Deep below the sidewalks of New York, the basement storage rooms of apartment buildings, the electrical cables, water pipelines, and sewers, lie miles and miles of subway tunnels. The tunnels rarely matter to anyone. People stand on the edges of platforms and lean way over, staring into the yawning maws of these caverns and search for the lights of a train to take them away, back above ground, back to the real world, as quickly as possible.
From the safe haven of the warm, brightly lit subway cars, the tunnels seem like ghost towns, inhospitable alien planets devoid of life. For long stretches all you can see is the dirty yellow railing that runs above a narrow walkway along the walls of the tunnel. Blue and tungsten lights strung up on the ceiling punctuate the darkness intermittently. They illuminate the trash and detritus littering the tracks and bathe an open doorway with a sign reading “EXIT” in a golden glow.
Most eerie are the old stations that remain dormant, that trains just roar on past. For a few seconds, the narrow walls of the tunnels open up to reveal a platform with pillars and benches and graffiti that covers every inch of its walls. Hooded teenagers with spray cans peeking out of their sweatshirt pockets must jump over the red “Do not enter or cross tracks” signs at the end of platforms. They walk along the causeways next to the tracks, and arrive at the abandoned stations to immortalize their tags among the dripping and the filth and creatures that dwell in the dark.
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In the dingy labyrinths beneath Harlem, a work light threw into sharp relief a pile of clothes, blankets, and garbage. It dawned on me that it was arranged in a sort of nest. I whipped around in my seat and craned my neck as the train passed, hoping to see something—any clue that could explain this mysterious evidence of what was clearly a home in such an inhospitable place.
There was someone actually living in the subway tunnels, I kept telling myself over and over. There must be others, hiding in the shadowy recesses, in the subterranean bowels of the city. Who would live in such a disgusting place though? Overrun with rats and cockroaches and trains barreling down the tunnels every few minutes. The streets above must really be an awful place to live in order to drive someone down into these depths.
If you’ve got nowhere else to turn though, the tunnels could be comforting in a way. They could shelter from the rain, the cold, the snow. It must be a relief too, not to worry about police always coming to kick people off stoops, park benches, out of the train cars, to be able to make a home somewhere while being homeless.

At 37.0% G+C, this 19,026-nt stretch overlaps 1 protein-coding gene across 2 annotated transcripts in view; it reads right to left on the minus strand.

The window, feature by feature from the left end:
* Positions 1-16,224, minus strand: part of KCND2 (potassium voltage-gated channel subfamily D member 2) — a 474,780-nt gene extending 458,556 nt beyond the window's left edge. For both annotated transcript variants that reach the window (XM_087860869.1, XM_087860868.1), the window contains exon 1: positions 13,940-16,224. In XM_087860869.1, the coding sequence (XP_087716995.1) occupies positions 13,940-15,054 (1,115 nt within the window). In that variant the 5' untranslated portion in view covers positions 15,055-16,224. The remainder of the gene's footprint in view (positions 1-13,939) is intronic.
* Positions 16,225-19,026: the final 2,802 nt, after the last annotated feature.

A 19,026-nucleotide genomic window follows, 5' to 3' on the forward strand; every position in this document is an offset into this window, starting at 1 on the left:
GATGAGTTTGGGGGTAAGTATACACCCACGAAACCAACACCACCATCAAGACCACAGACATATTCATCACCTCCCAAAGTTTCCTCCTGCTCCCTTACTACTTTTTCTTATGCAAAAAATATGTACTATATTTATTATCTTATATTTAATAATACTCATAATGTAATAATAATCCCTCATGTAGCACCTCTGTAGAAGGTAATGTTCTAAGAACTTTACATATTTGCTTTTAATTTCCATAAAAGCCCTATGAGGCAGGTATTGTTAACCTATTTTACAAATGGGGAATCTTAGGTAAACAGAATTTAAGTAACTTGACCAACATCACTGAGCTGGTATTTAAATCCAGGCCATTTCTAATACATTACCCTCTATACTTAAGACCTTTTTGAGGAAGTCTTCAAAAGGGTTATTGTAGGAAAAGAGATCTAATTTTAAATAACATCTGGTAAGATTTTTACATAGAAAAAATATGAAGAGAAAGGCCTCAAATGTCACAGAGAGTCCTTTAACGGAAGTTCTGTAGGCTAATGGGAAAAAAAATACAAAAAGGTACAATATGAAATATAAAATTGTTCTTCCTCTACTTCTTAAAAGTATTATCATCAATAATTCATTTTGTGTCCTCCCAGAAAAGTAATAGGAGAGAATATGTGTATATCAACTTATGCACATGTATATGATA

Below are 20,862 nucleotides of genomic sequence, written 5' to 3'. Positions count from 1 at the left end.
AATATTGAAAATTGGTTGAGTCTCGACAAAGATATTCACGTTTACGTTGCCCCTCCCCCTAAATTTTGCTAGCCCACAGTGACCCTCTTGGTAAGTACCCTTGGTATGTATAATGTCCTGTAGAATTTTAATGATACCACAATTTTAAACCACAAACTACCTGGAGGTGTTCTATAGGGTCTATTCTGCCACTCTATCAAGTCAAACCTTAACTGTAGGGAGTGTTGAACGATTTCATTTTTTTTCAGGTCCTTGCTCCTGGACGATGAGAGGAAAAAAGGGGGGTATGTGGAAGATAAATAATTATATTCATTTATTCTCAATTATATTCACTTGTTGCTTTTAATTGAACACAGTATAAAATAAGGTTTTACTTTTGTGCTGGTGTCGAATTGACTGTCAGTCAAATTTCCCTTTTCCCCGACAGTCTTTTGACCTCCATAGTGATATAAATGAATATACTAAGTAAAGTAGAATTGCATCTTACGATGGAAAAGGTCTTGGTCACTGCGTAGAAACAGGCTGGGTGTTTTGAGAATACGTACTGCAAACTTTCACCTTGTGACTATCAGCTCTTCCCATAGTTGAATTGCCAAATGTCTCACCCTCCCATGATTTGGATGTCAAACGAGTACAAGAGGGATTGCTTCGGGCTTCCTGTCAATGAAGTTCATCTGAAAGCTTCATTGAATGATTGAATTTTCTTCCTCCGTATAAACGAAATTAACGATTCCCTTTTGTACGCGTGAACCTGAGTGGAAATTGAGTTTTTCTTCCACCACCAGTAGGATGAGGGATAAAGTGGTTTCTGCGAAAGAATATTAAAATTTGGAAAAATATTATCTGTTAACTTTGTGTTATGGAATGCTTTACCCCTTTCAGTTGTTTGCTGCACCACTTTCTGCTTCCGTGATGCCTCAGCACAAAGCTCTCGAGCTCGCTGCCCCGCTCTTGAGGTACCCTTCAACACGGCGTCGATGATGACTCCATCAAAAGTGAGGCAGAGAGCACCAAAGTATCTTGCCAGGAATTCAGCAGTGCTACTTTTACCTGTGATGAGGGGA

There might even be emotional shelter provided by living in the subway system. The dehumanizing stares and judgments of passerby on the street could prove unbearable after a time. Or even worse, those that pass by without a glance or second thought. The solitude, the separation could come as a soothing alleviation to the world above, to a world someone might not be a part of.
A thought had slowly been creeping up on me, something that I had known deep down the second I saw those blankets on the ground with that human sized indent in the crumpled cloth. That it was even possible that someone might choose to live down there. Not because of poverty, or drug abuse, or trouble with the law. That it was entirely possible that someone would prefer exploring the forgotten passages of the urban underbelly to the disappointments of relying on anyone or anything in the human populated areas of the Earth. You see, if you were underground, you would know from the start that you were utterly alone, and would not have to feel the bottom of your stomach drop out and that empty hollow feeling every time you realized all anew that you were alone. Every time you realized that parents must have favorite children and that you were not his, and every time the mother you love yelled out that you would burn in hell, and all those other times she thought it, and every time you thought you’d be better if only you could pull up your grades and then didn’t, and every time you knew that the boy had only been kind because he wanted to have sex with you, every time you knew you shouldn’t have said it but did anyways and now you’ve hurt another person. Life couldn’t get screwed up underground, there wasn’t enough light for that.
Age 17, Grade 12
Stuyvesant High School